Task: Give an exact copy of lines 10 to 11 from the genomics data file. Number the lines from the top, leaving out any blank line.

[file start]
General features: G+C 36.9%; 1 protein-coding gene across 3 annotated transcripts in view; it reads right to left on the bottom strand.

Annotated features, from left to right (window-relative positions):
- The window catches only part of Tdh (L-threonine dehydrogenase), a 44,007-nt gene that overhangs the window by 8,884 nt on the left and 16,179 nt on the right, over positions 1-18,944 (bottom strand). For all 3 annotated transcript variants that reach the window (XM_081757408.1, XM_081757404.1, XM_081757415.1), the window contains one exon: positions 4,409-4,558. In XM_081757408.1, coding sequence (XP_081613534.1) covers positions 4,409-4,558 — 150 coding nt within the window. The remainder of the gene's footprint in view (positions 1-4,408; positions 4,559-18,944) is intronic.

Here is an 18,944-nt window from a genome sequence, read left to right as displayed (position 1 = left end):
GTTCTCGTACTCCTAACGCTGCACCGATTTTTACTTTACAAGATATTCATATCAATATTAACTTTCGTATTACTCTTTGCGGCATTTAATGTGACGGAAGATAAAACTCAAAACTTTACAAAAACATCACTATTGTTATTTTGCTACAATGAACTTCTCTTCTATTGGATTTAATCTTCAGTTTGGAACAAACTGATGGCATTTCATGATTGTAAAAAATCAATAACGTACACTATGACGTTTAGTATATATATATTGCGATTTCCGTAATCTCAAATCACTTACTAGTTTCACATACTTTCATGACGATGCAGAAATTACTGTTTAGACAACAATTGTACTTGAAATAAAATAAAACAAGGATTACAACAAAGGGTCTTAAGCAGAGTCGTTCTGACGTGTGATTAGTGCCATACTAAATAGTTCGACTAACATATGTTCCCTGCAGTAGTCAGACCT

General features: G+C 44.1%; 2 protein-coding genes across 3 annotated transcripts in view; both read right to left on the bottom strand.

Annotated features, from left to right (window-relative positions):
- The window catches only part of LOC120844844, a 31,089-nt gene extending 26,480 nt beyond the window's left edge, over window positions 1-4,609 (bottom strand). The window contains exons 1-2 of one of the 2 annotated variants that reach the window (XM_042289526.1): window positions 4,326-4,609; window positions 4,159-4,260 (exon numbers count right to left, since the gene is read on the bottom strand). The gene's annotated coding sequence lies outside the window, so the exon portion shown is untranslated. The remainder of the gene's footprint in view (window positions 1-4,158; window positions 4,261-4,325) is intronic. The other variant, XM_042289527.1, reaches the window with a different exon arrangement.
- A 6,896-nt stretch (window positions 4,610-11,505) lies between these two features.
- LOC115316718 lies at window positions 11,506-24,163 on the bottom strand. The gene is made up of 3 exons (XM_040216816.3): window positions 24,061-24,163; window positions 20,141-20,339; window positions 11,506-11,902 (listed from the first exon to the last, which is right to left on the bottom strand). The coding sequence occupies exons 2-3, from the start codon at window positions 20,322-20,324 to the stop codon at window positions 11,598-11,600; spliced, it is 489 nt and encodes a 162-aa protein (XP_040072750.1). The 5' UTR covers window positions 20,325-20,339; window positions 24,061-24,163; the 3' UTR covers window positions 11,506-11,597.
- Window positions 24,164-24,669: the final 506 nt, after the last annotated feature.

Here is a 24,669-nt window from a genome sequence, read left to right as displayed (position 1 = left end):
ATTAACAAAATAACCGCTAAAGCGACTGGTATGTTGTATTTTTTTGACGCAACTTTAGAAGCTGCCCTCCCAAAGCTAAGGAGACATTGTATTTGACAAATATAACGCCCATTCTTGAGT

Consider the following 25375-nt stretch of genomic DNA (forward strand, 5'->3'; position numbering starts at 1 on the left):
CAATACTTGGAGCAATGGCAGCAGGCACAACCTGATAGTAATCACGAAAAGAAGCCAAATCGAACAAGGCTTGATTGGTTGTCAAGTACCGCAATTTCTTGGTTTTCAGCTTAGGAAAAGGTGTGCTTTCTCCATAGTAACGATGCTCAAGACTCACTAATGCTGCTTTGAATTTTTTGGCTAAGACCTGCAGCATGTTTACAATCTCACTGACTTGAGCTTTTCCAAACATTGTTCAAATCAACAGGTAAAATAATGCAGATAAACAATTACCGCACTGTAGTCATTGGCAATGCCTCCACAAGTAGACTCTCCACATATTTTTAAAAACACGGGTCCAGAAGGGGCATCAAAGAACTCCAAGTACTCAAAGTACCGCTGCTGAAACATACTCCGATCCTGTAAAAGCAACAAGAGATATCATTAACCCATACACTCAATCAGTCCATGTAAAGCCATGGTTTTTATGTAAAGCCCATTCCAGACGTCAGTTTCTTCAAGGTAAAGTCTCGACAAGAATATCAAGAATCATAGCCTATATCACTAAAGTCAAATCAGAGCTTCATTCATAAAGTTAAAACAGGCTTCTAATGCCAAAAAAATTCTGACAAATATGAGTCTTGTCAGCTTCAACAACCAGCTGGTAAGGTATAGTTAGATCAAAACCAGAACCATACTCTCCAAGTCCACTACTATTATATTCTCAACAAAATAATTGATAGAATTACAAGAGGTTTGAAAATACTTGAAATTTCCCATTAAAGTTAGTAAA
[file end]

- LOC115316718 lies at window positions 11,506-24,163 on the bottom strand. The gene is made up of 3 exons (XM_040216816.3): window positions 24,061-24,163; window positions 20,141-20,339; window positions 11,506-11,902 (listed from the first exon to the last, which is right to left on the bottom strand). The coding sequence occupies exons 2-3, from the start codon at window positions 20,322-20,324 to the stop codon at window positions 11,598-11,600; spliced, it is 489 nt and encodes a 162-aa protein (XP_040072750.1). The 5' UTR covers window positions 20,325-20,339; window positions 24,061-24,163; the 3' UTR covers window positions 11,506-11,597.
- Window positions 24,164-24,669: the final 506 nt, after the last annotated feature.